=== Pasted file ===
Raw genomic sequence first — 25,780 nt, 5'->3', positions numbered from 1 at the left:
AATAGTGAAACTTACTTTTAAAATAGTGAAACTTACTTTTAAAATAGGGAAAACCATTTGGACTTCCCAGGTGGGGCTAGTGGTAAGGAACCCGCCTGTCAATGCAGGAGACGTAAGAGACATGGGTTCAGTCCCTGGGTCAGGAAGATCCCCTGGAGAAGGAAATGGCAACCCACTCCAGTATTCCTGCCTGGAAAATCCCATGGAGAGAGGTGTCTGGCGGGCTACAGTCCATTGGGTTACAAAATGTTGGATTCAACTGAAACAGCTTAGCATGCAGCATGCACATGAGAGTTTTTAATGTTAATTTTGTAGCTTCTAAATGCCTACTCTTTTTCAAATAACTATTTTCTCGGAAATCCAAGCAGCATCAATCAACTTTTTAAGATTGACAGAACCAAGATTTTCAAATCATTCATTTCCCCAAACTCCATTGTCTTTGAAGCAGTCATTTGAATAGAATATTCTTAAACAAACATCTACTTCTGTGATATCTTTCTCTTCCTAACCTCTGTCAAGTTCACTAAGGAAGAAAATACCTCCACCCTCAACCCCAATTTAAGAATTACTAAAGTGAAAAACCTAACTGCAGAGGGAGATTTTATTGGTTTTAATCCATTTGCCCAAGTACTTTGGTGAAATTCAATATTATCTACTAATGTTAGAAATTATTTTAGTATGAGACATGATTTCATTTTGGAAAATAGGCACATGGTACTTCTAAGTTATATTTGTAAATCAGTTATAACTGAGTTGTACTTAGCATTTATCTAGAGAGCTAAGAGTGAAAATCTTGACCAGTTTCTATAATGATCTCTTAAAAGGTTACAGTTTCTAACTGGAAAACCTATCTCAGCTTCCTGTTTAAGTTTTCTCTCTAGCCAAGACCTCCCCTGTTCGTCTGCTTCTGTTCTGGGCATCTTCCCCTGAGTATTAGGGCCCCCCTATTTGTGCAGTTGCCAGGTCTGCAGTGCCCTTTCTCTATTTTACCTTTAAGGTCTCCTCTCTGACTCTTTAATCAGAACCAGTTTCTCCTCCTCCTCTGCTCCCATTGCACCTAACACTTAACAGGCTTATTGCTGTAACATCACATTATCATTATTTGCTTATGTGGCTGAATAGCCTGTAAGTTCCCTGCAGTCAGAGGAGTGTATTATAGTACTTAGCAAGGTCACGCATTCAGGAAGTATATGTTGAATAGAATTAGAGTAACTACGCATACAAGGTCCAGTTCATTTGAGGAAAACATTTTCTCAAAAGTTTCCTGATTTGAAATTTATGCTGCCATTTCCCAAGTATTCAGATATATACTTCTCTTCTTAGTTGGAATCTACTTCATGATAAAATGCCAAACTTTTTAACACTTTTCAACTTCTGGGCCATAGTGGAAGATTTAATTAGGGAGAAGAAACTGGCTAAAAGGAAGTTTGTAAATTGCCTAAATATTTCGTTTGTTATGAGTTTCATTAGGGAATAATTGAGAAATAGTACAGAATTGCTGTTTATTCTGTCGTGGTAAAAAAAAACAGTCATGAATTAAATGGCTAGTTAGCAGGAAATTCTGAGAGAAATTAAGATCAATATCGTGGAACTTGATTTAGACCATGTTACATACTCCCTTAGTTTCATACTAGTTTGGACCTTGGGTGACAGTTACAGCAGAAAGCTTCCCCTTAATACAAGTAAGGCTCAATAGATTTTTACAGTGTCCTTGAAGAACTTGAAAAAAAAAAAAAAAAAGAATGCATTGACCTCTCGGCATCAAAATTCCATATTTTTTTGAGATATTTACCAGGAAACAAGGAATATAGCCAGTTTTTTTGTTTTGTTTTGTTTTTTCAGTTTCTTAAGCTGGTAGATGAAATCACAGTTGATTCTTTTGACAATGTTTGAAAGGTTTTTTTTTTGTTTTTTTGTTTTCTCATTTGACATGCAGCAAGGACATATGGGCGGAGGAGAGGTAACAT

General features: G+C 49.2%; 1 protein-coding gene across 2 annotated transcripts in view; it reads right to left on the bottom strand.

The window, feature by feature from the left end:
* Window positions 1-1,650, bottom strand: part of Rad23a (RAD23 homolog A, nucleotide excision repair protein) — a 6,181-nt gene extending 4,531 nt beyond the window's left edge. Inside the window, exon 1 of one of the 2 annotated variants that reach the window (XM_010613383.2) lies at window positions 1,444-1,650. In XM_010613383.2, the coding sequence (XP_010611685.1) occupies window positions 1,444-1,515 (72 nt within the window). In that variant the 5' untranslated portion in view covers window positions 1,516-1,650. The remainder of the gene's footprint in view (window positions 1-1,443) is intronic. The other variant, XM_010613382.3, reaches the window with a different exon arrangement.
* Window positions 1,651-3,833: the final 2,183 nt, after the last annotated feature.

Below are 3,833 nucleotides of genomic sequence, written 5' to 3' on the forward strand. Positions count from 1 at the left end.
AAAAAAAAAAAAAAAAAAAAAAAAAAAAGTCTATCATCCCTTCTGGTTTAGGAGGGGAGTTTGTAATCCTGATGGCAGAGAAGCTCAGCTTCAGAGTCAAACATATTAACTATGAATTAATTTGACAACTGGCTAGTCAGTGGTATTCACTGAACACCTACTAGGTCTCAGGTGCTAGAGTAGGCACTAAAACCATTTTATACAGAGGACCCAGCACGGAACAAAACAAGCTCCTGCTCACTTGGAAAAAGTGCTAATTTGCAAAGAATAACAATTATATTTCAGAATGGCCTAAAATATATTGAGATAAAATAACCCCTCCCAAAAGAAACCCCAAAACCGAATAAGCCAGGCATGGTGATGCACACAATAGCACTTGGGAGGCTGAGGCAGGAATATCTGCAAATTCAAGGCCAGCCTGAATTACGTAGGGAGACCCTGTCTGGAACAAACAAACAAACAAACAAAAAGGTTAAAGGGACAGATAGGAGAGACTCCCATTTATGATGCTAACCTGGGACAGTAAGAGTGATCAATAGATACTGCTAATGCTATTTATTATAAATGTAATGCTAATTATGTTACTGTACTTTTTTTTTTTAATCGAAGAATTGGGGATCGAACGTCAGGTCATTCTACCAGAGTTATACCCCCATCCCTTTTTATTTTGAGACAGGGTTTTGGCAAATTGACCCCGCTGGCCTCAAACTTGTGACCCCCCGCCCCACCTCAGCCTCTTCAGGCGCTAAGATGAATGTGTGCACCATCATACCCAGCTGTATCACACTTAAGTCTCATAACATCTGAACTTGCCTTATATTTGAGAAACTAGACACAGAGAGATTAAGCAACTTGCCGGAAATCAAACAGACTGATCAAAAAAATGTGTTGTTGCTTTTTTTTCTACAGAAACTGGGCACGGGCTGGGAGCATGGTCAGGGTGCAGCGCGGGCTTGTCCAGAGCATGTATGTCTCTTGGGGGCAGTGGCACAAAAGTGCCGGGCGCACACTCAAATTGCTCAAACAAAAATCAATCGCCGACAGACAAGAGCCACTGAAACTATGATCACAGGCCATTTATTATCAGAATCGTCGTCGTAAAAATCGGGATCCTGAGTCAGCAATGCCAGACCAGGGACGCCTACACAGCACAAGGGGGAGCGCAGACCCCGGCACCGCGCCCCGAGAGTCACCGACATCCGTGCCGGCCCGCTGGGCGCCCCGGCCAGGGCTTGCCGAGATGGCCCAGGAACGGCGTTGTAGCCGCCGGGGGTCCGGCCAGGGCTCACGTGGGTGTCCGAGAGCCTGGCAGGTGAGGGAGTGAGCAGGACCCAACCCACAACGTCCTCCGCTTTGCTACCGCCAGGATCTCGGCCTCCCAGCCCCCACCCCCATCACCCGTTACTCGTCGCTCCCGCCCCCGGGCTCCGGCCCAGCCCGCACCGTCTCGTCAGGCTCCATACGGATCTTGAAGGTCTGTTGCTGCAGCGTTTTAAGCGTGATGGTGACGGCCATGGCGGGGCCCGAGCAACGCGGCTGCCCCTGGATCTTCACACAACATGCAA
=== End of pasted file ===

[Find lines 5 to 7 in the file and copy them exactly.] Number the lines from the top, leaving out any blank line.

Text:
* Window positions 1-1,650, bottom strand: part of Rad23a (RAD23 homolog A, nucleotide excision repair protein) — a 6,181-nt gene extending 4,531 nt beyond the window's left edge. Inside the window, exon 1 of one of the 2 annotated variants that reach the window (XM_010613383.2) lies at window positions 1,444-1,650. In XM_010613383.2, the coding sequence (XP_010611685.1) occupies window positions 1,444-1,515 (72 nt within the window). In that variant the 5' untranslated portion in view covers window positions 1,516-1,650. The remainder of the gene's footprint in view (window positions 1-1,443) is intronic. The other variant, XM_010613382.3, reaches the window with a different exon arrangement.
* Window positions 1,651-3,833: the final 2,183 nt, after the last annotated feature.

Below are 3,833 nucleotides of genomic sequence, written 5' to 3' on the forward strand. Positions count from 1 at the left end.